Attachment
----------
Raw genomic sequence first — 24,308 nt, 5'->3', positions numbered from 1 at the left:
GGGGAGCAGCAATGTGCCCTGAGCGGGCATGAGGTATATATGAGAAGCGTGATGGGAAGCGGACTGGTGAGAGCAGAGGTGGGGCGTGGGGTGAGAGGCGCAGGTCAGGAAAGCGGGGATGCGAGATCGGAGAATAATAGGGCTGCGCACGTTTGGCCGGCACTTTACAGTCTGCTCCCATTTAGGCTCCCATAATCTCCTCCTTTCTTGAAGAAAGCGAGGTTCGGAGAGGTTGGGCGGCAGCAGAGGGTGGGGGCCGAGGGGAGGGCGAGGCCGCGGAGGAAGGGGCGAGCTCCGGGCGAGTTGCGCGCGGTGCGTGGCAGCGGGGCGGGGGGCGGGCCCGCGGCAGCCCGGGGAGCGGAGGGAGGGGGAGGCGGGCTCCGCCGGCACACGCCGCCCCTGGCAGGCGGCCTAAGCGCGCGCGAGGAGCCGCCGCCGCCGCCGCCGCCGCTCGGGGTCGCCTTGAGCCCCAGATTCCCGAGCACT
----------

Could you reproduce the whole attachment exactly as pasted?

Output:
Raw genomic sequence first — 24,308 nt, 5'->3', positions numbered from 1 at the left:
GGGGAGCAGCAATGTGCCCTGAGCGGGCATGAGGTATATATGAGAAGCGTGATGGGAAGCGGACTGGTGAGAGCAGAGGTGGGGCGTGGGGTGAGAGGCGCAGGTCAGGAAAGCGGGGATGCGAGATCGGAGAATAATAGGGCTGCGCACGTTTGGCCGGCACTTTACAGTCTGCTCCCATTTAGGCTCCCATAATCTCCTCCTTTCTTGAAGAAAGCGAGGTTCGGAGAGGTTGGGCGGCAGCAGAGGGTGGGGGCCGAGGGGAGGGCGAGGCCGCGGAGGAAGGGGCGAGCTCCGGGCGAGTTGCGCGCGGTGCGTGGCAGCGGGGCGGGGGGCGGGCCCGCGGCAGCCCGGGGAGCGGAGGGAGGGGGAGGCGGGCTCCGCCGGCACACGCCGCCCCTGGCAGGCGGCCTAAGCGCGCGCGAGGAGCCGCCGCCGCCGCCGCCGCCGCTCGGGGTCGCCTTGAGCCCCAGATTCCCGAGCACT